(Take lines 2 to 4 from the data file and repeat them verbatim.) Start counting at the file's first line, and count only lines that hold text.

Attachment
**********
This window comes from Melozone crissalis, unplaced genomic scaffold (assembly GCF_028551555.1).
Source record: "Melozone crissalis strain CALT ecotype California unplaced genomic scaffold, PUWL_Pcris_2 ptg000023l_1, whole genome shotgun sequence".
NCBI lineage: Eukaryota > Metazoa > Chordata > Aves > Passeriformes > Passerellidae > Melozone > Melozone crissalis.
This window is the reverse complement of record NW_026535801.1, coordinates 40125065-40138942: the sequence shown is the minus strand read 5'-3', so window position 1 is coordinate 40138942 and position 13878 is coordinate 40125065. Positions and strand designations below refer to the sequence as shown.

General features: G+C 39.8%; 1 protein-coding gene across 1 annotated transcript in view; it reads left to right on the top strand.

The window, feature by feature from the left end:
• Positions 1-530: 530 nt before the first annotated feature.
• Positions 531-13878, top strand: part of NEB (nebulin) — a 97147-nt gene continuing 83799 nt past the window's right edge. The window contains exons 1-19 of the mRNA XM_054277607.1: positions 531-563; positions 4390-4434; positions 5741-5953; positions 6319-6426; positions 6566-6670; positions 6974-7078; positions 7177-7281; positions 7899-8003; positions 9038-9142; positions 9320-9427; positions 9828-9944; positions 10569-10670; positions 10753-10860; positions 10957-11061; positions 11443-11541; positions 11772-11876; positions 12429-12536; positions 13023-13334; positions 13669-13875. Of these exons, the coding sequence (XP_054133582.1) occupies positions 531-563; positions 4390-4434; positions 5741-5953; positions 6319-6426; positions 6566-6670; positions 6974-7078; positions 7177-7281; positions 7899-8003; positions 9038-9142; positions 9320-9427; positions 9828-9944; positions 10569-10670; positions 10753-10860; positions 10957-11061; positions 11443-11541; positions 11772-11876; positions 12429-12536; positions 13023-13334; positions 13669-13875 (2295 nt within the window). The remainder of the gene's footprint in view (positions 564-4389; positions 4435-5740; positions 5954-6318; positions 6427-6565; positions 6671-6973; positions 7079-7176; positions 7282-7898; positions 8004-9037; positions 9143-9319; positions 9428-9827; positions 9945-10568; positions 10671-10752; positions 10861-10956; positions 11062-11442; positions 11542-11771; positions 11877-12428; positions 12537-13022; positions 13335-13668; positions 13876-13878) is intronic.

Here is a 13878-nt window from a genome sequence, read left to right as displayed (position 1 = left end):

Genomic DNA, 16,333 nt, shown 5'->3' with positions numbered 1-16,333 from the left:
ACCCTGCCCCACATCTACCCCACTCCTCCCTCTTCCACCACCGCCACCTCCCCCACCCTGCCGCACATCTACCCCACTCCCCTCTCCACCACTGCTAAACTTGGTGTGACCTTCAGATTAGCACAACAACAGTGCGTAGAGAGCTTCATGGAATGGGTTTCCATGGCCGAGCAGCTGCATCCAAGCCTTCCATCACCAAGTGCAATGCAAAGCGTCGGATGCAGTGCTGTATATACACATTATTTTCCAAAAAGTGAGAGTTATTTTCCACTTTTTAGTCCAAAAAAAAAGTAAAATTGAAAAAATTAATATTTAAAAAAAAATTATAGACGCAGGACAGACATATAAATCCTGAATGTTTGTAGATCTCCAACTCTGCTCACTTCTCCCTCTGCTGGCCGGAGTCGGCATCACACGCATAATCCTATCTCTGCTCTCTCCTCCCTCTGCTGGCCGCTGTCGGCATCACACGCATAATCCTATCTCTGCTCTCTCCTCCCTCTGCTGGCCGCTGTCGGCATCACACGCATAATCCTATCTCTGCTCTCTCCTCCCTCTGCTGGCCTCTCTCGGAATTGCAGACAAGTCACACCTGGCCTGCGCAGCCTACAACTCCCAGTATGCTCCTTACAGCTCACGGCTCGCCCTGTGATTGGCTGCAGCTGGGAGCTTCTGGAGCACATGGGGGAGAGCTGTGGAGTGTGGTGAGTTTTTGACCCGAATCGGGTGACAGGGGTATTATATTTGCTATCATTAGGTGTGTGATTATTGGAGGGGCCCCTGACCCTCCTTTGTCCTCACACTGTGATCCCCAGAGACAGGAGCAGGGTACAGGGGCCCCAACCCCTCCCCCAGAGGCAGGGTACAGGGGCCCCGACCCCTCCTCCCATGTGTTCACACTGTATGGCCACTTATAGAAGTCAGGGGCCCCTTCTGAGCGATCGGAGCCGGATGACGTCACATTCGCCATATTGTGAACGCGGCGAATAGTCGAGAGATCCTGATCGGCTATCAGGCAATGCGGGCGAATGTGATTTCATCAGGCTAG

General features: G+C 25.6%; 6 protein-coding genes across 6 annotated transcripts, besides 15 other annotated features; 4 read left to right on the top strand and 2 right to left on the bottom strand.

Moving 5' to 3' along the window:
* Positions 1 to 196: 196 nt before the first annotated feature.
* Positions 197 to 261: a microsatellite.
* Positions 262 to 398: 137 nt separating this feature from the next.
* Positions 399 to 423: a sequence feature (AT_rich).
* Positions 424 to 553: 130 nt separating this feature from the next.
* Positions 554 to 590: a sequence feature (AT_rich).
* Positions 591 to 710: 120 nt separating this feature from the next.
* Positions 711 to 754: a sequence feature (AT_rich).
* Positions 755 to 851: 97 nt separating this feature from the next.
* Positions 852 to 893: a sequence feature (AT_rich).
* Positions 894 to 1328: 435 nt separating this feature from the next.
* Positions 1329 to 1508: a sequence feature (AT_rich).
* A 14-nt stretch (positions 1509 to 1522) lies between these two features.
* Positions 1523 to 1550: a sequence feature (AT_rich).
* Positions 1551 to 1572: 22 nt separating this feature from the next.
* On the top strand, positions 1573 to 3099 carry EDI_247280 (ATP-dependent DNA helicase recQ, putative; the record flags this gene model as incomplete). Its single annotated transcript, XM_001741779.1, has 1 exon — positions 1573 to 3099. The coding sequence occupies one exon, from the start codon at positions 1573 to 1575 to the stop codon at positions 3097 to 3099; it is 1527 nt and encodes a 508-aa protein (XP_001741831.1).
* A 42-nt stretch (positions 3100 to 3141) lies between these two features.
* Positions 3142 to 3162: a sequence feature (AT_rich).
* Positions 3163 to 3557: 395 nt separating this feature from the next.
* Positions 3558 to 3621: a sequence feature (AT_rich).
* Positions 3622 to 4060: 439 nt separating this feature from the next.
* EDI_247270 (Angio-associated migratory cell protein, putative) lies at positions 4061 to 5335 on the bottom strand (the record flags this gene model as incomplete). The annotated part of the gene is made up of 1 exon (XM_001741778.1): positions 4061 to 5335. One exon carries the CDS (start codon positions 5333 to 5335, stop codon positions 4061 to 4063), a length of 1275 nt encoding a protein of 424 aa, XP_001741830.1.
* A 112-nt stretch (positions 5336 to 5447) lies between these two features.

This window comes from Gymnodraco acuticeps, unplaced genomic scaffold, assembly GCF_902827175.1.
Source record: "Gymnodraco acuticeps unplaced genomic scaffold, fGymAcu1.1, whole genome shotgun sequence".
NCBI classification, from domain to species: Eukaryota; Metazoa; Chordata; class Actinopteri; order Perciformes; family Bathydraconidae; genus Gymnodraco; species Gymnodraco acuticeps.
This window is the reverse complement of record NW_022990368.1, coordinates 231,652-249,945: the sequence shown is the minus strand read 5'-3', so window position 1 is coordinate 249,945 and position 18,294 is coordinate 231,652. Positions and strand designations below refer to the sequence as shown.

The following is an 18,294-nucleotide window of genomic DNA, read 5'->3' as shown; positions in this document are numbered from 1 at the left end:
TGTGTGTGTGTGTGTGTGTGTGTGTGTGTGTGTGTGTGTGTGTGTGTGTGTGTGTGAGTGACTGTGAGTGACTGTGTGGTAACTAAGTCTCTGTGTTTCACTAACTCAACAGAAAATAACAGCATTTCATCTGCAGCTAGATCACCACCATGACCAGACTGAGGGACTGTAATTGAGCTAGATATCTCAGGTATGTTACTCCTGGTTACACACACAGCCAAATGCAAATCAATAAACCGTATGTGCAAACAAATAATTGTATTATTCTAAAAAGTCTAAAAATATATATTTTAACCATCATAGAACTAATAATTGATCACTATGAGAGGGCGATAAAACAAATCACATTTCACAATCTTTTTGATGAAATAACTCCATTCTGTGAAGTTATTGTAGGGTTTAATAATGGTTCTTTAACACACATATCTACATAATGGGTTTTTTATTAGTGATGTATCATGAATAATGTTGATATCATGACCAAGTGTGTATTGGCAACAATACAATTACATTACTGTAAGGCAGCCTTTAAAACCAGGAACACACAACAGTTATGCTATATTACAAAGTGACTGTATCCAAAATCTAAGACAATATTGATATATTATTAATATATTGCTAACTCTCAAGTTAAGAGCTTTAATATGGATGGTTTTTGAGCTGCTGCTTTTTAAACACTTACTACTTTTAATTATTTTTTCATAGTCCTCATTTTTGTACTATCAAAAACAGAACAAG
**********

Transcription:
Source record: "Melozone crissalis strain CALT ecotype California unplaced genomic scaffold, PUWL_Pcris_2 ptg000023l_1, whole genome shotgun sequence".
NCBI lineage: Eukaryota > Metazoa > Chordata > Aves > Passeriformes > Passerellidae > Melozone > Melozone crissalis.
This window is the reverse complement of record NW_026535801.1, coordinates 40125065-40138942: the sequence shown is the minus strand read 5'-3', so window position 1 is coordinate 40138942 and position 13878 is coordinate 40125065. Positions and strand designations below refer to the sequence as shown.